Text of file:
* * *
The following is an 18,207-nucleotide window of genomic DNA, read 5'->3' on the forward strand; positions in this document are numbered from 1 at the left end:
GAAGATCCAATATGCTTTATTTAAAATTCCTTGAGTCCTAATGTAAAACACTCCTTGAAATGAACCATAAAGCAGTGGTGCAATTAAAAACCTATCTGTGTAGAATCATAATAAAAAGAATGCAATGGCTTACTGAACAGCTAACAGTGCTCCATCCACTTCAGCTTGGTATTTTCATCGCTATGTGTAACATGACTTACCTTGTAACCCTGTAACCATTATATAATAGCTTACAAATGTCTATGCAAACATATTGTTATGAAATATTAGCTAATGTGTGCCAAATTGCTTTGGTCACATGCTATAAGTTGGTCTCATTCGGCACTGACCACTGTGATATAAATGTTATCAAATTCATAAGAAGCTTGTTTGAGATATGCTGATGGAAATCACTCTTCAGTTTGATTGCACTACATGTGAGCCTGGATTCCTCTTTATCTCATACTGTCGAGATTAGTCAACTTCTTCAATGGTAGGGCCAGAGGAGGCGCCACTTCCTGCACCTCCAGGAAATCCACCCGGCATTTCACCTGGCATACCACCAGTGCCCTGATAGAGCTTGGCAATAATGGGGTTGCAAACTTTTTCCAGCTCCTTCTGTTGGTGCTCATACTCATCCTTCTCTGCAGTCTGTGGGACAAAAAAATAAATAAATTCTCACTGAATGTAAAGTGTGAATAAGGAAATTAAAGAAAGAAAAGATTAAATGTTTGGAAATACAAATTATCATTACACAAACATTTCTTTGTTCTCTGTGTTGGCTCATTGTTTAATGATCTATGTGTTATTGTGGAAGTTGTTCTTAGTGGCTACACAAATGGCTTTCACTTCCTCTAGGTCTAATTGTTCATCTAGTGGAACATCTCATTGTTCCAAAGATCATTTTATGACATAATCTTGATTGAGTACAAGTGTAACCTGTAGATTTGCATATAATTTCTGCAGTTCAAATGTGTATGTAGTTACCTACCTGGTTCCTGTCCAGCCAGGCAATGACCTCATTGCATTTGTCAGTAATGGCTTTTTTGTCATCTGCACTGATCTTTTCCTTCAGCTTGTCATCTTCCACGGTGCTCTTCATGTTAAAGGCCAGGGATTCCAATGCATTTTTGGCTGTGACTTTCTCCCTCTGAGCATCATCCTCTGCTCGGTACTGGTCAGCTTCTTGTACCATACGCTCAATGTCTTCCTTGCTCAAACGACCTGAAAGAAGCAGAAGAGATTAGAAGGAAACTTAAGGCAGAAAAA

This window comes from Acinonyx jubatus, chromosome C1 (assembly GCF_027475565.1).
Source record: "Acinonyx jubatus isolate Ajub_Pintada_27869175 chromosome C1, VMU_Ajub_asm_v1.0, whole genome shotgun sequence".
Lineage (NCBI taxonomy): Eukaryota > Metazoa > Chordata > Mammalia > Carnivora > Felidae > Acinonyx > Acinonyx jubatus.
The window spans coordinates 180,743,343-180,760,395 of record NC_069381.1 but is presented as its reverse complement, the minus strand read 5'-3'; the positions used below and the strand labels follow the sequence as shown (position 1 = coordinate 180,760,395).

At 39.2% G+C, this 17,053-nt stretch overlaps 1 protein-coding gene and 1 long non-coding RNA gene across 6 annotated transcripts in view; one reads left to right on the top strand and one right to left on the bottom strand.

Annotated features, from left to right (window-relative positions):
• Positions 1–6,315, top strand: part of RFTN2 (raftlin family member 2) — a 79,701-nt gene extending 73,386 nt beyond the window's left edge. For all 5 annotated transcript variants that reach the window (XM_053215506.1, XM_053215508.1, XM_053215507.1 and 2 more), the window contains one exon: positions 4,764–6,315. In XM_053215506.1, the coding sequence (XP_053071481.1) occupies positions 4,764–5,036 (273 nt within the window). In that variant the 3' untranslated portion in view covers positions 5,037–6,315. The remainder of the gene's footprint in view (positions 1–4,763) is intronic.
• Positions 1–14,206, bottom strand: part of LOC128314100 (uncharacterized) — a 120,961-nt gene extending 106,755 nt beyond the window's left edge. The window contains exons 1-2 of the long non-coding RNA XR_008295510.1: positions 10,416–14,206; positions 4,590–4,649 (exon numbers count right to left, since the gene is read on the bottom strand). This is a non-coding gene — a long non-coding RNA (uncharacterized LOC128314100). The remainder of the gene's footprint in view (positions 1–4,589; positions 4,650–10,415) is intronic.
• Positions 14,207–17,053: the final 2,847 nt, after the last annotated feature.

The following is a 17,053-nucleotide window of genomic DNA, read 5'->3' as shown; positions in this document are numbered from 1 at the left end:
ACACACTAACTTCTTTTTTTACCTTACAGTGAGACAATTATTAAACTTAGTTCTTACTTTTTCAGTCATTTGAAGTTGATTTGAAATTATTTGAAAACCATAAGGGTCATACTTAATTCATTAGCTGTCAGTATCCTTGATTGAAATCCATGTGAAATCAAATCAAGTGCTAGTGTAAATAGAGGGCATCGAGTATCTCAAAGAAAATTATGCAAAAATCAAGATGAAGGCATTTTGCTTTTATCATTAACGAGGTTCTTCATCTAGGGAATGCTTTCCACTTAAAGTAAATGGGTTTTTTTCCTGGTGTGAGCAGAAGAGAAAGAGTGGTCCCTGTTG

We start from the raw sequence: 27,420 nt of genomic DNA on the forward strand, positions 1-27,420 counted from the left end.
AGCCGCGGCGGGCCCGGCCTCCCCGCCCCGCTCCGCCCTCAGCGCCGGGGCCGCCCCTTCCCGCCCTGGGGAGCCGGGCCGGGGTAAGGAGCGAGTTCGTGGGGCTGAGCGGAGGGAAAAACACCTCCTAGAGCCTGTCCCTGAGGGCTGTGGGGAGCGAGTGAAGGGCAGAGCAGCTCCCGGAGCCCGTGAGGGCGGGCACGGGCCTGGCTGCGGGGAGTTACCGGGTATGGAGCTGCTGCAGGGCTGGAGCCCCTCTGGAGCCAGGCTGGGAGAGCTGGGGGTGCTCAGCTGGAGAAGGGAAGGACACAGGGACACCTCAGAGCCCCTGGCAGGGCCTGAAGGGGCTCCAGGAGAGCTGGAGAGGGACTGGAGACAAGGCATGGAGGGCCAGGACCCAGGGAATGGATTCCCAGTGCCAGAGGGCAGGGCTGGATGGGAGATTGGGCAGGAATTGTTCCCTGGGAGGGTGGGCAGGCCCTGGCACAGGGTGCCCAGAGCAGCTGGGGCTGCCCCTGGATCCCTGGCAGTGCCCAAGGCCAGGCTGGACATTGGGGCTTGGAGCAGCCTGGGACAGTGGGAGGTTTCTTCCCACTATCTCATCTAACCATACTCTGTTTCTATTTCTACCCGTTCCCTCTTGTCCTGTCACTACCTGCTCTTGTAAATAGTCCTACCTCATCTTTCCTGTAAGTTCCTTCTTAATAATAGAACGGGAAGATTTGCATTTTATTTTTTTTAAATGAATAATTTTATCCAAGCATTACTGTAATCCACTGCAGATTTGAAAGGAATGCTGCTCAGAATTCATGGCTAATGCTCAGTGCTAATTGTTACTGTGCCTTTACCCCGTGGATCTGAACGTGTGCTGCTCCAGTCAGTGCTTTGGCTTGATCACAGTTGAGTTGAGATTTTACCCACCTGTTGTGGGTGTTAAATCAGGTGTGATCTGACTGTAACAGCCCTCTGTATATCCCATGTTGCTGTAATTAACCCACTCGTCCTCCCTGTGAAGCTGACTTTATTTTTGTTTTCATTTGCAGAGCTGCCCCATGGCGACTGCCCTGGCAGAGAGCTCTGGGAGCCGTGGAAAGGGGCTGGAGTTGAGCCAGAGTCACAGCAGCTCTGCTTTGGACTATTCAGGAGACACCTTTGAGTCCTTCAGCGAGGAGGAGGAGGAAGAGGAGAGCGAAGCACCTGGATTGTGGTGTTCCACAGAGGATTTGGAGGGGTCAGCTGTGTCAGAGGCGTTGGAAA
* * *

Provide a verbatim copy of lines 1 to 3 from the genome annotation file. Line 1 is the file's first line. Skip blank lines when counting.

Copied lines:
The following is an 18,207-nucleotide window of genomic DNA, read 5'->3' on the forward strand; positions in this document are numbered from 1 at the left end:
GAAGATCCAATATGCTTTATTTAAAATTCCTTGAGTCCTAATGTAAAACACTCCTTGAAATGAACCATAAAGCAGTGGTGCAATTAAAAACCTATCTGTGTAGAATCATAATAAAAAGAATGCAATGGCTTACTGAACAGCTAACAGTGCTCCATCCACTTCAGCTTGGTATTTTCATCGCTATGTGTAACATGACTTACCTTGTAACCCTGTAACCATTATATAATAGCTTACAAATGTCTATGCAAACATATTGTTATGAAATATTAGCTAATGTGTGCCAAATTGCTTTGGTCACATGCTATAAGTTGGTCTCATTCGGCACTGACCACTGTGATATAAATGTTATCAAATTCATAAGAAGCTTGTTTGAGATATGCTGATGGAAATCACTCTTCAGTTTGATTGCACTACATGTGAGCCTGGATTCCTCTTTATCTCATACTGTCGAGATTAGTCAACTTCTTCAATGGTAGGGCCAGAGGAGGCGCCACTTCCTGCACCTCCAGGAAATCCACCCGGCATTTCACCTGGCATACCACCAGTGCCCTGATAGAGCTTGGCAATAATGGGGTTGCAAACTTTTTCCAGCTCCTTCTGTTGGTGCTCATACTCATCCTTCTCTGCAGTCTGTGGGACAAAAAAATAAATAAATTCTCACTGAATGTAAAGTGTGAATAAGGAAATTAAAGAAAGAAAAGATTAAATGTTTGGAAATACAAATTATCATTACACAAACATTTCTTTGTTCTCTGTGTTGGCTCATTGTTTAATGATCTATGTGTTATTGTGGAAGTTGTTCTTAGTGGCTACACAAATGGCTTTCACTTCCTCTAGGTCTAATTGTTCATCTAGTGGAACATCTCATTGTTCCAAAGATCATTTTATGACATAATCTTGATTGAGTACAAGTGTAACCTGTAGATTTGCATATAATTTCTGCAGTTCAAATGTGTATGTAGTTACCTACCTGGTTCCTGTCCAGCCAGGCAATGACCTCATTGCATTTGTCAGTAATGGCTTTTTTGTCATCTGCACTGATCTTTTCCTTCAGCTTGTCATCTTCCACGGTGCTCTTCATGTTAAAGGCCAGGGATTCCAATGCATTTTTGGCTGTGACTTTCTCCCTCTGAGCATCATCCTCTGCTCGGTACTGGTCAGCTTCTTGTACCATACGCTCAATGTCTTCCTTGCTCAAACGACCTGAAAGAAGCAGAAGAGATTAGAAGGAAACTTAAGGCAGAAAAA

This window comes from Acinonyx jubatus, chromosome C1 (assembly GCF_027475565.1).